After the close today, Intel had a good report. Everyone seems happy (unless you’re short Intel.) The Nasdaq futures are juiced and the S&P’s are even up quite a bit as I write this. We stand a good chance of seeing a gap up tomorrow morning. There are some economic reports to deal with before the opening bell so things can clearly change, but it seems like a good idea to expect we may gap in the morning and to plan for it.
Previously I’ve looked at large gaps up as well as large gaps down, and how the market reacted to them in both uptrends and downtrends. Today I will look at mid-sized gaps up.
As a reminder I previously defined a large gap as one over 0.75% for the SPY. The mid-sized gaps I’m looking at tonight are gaps between 0.25% and 0.75%. Once again I will break the results out between mid-sized gaps up in uptrends and mid-sized gaps up in downtrends. You’ll find the results to be quite different from both each other and the large gap studies.
For uptrend vs. downtrend I kept it simple and used the same definition as last time. If the market closes above its 200-day simple moving average, it’s in an uptrend. If the market closes below it, then it’s in a downtrend.
I looked at 3626 trading days going back to 11/17/93. Of those there were 613 mid-sized gaps up in uptrends and 223 mid-sized gaps up in downtrends.
Buying at the open and selling at the close when the market was in an uptrend would have been profitable about 50% of the time. In total the market would have gained 3% over the 613 trades. On a per-trade basis that’s basically break even. Of those gaps up 356 (58%) filled at some point during the day. (A fill in this case is defined as a move back down to the previous day’s close.)
Buying at the open and selling at the close when the market was in a downtrend would have been profitable 54% of the time. In total, though this strategy would have LOST you almost 66% over 223 trades. Per trade that’s close to a 0.3% loss on average from open to close. Of those mid-sized gaps up, 165 (73%) filled at some point during the day. Even with a slightly higher winning percentage these stats are significantly worse than those above dealing with uptrends.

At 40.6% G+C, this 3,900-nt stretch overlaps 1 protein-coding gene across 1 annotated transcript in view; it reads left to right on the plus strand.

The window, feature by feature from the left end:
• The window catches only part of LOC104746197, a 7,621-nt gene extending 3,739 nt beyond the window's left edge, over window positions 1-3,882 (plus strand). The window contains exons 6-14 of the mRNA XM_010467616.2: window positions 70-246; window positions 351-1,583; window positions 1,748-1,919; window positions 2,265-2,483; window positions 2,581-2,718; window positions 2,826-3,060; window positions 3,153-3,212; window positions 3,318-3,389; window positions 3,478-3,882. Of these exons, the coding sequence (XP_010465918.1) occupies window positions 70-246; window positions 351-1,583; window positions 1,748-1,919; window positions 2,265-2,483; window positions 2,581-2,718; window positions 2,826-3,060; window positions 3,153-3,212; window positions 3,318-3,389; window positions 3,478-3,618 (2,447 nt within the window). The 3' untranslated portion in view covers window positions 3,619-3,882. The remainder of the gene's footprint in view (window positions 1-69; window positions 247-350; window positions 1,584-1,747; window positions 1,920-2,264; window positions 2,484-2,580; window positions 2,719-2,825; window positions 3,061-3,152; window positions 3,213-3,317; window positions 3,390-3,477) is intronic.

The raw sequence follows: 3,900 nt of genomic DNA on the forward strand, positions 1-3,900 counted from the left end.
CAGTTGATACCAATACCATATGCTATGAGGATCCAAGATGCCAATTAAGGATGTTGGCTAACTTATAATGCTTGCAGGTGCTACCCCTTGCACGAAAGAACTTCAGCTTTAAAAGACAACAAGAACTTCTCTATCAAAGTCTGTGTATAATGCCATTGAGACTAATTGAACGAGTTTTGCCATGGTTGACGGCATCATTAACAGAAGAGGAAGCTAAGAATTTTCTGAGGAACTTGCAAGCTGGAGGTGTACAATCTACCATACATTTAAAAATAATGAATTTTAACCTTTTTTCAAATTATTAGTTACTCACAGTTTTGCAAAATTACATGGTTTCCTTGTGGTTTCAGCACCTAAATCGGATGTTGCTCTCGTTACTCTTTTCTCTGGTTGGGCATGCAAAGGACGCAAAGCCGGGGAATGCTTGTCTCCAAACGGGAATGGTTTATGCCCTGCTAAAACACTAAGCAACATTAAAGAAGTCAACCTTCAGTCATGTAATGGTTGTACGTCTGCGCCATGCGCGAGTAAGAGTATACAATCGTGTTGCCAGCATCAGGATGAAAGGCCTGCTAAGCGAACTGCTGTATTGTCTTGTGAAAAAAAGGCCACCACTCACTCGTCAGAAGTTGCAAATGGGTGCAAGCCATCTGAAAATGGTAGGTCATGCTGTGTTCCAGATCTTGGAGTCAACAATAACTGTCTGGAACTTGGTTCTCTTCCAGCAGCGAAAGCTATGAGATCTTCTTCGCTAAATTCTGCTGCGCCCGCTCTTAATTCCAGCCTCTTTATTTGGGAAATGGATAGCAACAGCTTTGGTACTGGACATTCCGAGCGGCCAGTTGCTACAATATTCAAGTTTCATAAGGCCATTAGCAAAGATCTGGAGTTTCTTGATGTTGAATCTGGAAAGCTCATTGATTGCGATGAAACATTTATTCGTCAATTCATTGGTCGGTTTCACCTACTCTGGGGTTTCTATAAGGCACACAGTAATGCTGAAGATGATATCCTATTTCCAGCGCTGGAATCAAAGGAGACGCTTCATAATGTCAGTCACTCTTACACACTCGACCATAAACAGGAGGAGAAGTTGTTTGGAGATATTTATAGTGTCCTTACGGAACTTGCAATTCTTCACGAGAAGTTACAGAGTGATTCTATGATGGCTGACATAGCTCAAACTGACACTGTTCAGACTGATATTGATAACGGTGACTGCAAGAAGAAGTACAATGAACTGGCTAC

We previously found that large gaps up typically lead to more upside during a downtrend. Most likely this is because shorts get trapped and the market runs as they scramble to cover. Mid-sized gaps are a different animal. They are not as scary for the shorts. Shorts may even see it as an opportunity to add more exposure, while longs look to take gift profits. Whatever the reason, the long-tem downtrend is generally able to re-assert itself during the day and those that bought into the early morning excitement get punished.
When deciding how to approach a gap up in the morning, make sure you consider at least two things: 1) Long-term trend of the market. 2) The size of the gap. They both matter.